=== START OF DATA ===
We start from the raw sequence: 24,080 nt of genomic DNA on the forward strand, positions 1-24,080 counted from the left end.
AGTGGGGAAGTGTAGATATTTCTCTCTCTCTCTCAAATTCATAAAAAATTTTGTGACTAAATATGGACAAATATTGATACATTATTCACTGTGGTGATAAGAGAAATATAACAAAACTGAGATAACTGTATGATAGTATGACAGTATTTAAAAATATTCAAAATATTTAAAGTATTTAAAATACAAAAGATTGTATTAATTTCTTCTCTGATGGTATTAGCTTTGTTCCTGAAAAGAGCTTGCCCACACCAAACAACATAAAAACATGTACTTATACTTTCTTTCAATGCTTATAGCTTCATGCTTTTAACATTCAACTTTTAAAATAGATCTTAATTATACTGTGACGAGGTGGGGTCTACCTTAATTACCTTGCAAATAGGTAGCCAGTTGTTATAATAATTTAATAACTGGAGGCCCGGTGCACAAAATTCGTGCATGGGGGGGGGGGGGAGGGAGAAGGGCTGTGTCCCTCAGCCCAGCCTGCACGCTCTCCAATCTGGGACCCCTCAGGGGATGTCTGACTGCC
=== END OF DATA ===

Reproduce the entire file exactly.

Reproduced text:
We start from the raw sequence: 24,080 nt of genomic DNA on the forward strand, positions 1-24,080 counted from the left end.
AGTGGGGAAGTGTAGATATTTCTCTCTCTCTCTCAAATTCATAAAAAATTTTGTGACTAAATATGGACAAATATTGATACATTATTCACTGTGGTGATAAGAGAAATATAACAAAACTGAGATAACTGTATGATAGTATGACAGTATTTAAAAATATTCAAAATATTTAAAGTATTTAAAATACAAAAGATTGTATTAATTTCTTCTCTGATGGTATTAGCTTTGTTCCTGAAAAGAGCTTGCCCACACCAAACAACATAAAAACATGTACTTATACTTTCTTTCAATGCTTATAGCTTCATGCTTTTAACATTCAACTTTTAAAATAGATCTTAATTATACTGTGACGAGGTGGGGTCTACCTTAATTACCTTGCAAATAGGTAGCCAGTTGTTATAATAATTTAATAACTGGAGGCCCGGTGCACAAAATTCGTGCATGGGGGGGGGGGGGAGGGAGAAGGGCTGTGTCCCTCAGCCCAGCCTGCACGCTCTCCAATCTGGGACCCCTCAGGGGATGTCTGACTGCC